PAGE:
There is an article making the rounds in the affiliate marketing world written by someone who is not an attorney. Traverse TraverseInternet Law usually just ignores legal advice coming from non-lawyers. But this one caught our attention because the subject was liability of the advertiser for "affiliate spam", something Traverse Internet Law is actually litigating as we speak and something we have dealt with for many years.
The author explains that CAN-SPAM requires that the advertiser either know of the spam, or that the advertiser "should have known". The former is actual knowledge, and the later standard is constructive knowledge.
But that is definitely not what the law says. There is no constructive knowledge provision in the act. Liability arises when an advertiser is guilty of knowing, or "consciously avoiding" knowing, of the spam. The bottom line is that it is possible, even if an advertiser did not act reasonably and in accordance with standards of ordinary care, to avoid liability for affiliate spam. Negligence alone, which is required for constructive knowledge to arise, may very well exist, but it likely does not rise to the level of scienter (guilty knowledge) required by CAN-SPAM under many circumstances. Absent some intent to avoid learning of spam an advertiser knew, or at least should have known, was occuring, the advertiser is home free.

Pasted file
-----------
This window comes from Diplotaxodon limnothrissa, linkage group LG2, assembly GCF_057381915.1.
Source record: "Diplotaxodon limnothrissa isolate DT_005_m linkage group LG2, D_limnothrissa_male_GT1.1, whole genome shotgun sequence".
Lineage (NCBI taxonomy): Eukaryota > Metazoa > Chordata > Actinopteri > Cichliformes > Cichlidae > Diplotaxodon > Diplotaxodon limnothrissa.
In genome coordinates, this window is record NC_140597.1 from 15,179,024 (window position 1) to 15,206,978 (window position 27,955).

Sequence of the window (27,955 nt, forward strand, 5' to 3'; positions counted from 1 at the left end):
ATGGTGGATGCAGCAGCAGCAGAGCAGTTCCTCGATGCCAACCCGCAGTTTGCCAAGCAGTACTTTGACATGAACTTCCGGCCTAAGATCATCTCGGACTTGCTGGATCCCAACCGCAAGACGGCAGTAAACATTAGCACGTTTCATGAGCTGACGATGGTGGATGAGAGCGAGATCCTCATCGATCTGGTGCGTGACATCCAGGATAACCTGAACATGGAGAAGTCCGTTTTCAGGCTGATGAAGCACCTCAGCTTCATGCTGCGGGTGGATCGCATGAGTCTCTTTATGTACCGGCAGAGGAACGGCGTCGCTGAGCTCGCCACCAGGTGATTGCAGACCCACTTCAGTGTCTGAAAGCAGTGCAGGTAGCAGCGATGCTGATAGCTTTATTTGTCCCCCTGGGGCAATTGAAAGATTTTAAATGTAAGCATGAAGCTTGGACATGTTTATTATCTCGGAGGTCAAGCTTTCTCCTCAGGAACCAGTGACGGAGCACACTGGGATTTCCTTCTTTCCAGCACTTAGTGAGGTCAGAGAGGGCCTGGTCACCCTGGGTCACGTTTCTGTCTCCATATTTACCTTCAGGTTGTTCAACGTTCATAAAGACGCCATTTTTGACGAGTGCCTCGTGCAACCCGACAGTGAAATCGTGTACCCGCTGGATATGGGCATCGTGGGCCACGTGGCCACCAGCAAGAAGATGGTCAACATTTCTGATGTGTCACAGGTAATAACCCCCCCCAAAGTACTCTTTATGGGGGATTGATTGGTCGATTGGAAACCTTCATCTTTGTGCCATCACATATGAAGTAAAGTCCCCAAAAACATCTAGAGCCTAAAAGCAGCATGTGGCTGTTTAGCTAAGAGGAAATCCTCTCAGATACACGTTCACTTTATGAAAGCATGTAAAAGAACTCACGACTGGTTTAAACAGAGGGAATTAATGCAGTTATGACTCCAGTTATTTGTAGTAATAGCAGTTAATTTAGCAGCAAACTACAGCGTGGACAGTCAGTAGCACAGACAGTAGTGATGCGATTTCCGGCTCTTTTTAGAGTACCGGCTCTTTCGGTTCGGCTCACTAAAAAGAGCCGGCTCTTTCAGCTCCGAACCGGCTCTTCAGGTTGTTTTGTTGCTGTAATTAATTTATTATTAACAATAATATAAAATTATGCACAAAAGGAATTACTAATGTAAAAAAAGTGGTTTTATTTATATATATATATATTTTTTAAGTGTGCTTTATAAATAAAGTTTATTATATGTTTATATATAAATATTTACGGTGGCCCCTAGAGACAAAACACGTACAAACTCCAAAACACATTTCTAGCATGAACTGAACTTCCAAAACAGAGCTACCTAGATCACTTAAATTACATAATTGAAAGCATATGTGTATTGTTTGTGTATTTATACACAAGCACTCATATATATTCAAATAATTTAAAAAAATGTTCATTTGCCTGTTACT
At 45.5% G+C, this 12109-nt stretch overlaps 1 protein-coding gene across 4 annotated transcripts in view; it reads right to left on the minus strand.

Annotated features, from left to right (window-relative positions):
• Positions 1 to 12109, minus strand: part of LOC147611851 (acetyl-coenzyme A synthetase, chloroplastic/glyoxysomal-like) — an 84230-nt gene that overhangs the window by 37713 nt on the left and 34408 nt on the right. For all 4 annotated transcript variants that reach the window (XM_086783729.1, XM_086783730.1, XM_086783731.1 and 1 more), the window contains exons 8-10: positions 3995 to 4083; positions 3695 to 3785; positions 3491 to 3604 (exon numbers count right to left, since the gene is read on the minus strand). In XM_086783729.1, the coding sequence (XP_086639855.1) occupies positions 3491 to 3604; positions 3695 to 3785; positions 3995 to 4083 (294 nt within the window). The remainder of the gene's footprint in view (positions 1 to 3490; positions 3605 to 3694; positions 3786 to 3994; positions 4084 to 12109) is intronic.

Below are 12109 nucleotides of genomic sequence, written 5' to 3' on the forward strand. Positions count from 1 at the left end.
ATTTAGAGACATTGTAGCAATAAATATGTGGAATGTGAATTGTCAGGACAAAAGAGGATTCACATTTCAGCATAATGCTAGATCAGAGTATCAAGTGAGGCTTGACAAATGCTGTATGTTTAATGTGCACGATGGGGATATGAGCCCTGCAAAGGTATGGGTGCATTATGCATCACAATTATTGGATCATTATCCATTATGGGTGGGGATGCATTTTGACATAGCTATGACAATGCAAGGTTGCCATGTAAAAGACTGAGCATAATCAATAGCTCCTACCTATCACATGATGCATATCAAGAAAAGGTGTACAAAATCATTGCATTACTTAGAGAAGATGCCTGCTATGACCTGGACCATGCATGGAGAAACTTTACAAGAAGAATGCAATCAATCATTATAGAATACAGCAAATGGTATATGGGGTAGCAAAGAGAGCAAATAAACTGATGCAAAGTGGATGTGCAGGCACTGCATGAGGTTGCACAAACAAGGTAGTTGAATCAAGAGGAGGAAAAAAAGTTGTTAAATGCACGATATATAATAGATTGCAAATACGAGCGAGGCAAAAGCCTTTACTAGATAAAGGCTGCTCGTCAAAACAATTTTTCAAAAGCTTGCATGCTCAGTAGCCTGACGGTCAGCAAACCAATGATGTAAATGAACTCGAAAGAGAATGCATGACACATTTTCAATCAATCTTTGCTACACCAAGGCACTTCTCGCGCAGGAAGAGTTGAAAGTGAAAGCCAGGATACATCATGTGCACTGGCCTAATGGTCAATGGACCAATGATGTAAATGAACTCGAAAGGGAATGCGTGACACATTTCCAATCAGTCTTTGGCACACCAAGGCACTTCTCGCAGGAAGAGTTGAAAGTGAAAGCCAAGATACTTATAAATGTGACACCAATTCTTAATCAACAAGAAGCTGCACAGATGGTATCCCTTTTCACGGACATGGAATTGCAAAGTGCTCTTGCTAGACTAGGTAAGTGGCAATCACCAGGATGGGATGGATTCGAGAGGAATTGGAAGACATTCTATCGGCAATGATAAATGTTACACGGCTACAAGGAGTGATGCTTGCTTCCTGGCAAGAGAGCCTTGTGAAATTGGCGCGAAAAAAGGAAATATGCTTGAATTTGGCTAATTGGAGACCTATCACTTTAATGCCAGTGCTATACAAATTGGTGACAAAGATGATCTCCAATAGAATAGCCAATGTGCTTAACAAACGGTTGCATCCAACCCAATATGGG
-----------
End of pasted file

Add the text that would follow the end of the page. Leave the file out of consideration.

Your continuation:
Back when the law was being passed, there was a battle about trying to get constructive knowledge into the language but Congress would not agree. So the watered down version requiring more than negligence and less than actual knowledge arose.
It still is amazing to me how many Internet industry publications and conferences have business people telling the industry what the law is. I guess that is part of the problem. Not part of the solution.